What Greyhound didn't know at the time was that just a few months later their building in downtown Seattle would be sold and they would be forced to move.

 

Adding bus bays to King Street station while it was already torn up would have been relatively easy... but doing it now that the restoration is finished would be a challenge and possibly more expensive than building this new station.

 

It's a shame for passengers because King Street station is definitely a much more grand place to wait to catch train or a bus and having both Greyhound and Amtrak together under one roof may have provided enough passenger traffic to get a higher level of amenities (currently both stations only have a couple of vending machines.)

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Bolt Bus stops directly across the pedestrian walkway on 5th Avenue. One could argue that Greyhound is trying to get the benefit of KSS without paying for it, but I imagine that they get more passengers from the transit buses on 4th Avenue and Jackson Street. Of course, any Greyhound passenger who wants to use light rail -- and there will be lots more when the extension to the University District opens in 2016 -- can now get off at Stadium station rather than International District/Chinatown. I doubt that they're getting many passengers from Sounder commuter trains.

 

I suspect, however, that both Amtrak and Greyhound are happy with the way things turned out. KSS gets pretty busy with just Amtrak passengers, and it would have required some fairly major surgery to add bus bays--I suspect they would have had to take a chunk of space from the stadium parking lot to do so, which, no doubt, would have cost more than Greyhound was willing to pay. And Amtrak station personnel doesn't have to deal with the bus passengers.

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Greyhound Seattle routes possibly have the lowest profits in the system. G4500's pretty much made no money before rebuilds. It's no surprise they don't want to spend money on Seattle.

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Greyhound Seattle routes possibly have the lowest profits in the system. G4500's pretty much made no money before rebuilds. It's no surprise they don't want to spend money on Seattle.

Source?

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Greyhound Seattle routes possibly have the lowest profits in the system. G4500's pretty much made no money before rebuilds. It's no surprise they don't want to spend money on Seattle.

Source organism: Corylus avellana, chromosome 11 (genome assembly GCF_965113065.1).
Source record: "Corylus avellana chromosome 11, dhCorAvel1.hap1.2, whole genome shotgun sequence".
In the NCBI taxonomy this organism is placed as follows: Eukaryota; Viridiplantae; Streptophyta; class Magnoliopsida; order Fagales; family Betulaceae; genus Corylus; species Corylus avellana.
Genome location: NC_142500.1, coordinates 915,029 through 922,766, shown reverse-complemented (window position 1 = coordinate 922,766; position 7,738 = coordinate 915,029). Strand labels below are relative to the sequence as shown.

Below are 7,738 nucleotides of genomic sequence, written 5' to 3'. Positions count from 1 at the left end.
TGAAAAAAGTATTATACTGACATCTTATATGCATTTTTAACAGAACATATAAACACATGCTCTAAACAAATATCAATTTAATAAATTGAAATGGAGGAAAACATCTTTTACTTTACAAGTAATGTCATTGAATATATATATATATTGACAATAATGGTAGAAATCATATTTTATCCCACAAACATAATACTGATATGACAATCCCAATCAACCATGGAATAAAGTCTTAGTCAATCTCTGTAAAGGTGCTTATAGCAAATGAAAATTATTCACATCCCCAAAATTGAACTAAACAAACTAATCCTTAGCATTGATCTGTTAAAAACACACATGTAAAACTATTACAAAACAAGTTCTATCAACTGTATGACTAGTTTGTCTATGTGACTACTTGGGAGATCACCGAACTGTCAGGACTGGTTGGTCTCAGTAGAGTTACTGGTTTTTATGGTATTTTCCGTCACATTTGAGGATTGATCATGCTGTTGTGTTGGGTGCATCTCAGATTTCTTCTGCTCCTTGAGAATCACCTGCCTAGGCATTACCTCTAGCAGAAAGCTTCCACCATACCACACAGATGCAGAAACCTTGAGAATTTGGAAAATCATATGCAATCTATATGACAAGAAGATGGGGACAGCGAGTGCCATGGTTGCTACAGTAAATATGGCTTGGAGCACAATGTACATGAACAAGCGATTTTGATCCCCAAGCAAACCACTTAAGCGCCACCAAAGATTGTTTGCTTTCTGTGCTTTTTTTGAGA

Source?

 

 

GTE from back when I was a lurker. And it's easy to understand: Greyhound stacked their worst buses in Seattle, laid off drivers, and cut schedules. Do you think a company would do their worst to a place that does not make the worst profits?

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Greyhound Seattle routes possibly have the lowest profits in the system. G4500's pretty much made no money before rebuilds. It's no surprise they don't want to spend money on Seattle.

Source?

 

GTE from back when I was a lurker. And it's easy to understand: Greyhound stacked their worst buses in Seattle, laid off drivers, and cut schedules. Do you think a company would do their worst to a place that does not make the worst profits?

 

Something you saw long ago from an unofficial source doesn't seem very reliable to me.

 

As GML said, if ridership is bad, it's bad due to decisions on the part of Greyhound.

 

That being said the company is finally making some good decisions in this part of the country. This new station (as unimpressive as it is) is an improvement over the old, rundown station, that's good. Greyhound has started the slow process of refurbishing the old buses, that's good too. Also (as much as you may not like it) the company HAS spent a lot of money and dedicated a lot of resources in the PNW launching BoltBus (on par with the resources given to the Greyhound Express route between Dallas & Houston). That decision appears to have paid dividends... the BoltBus route is popular, well liked and appears to have taken a bite out of ridership on the Cascades.

 

I prefer taking trains... but all things considered I would take BoltBus again as long as the schedules are better and the price is right. Hell, I'd take "the new Greyhound" if the company could guarantee that I would be riding on a refurbished bus but it sounds like it will still be a while until that happens.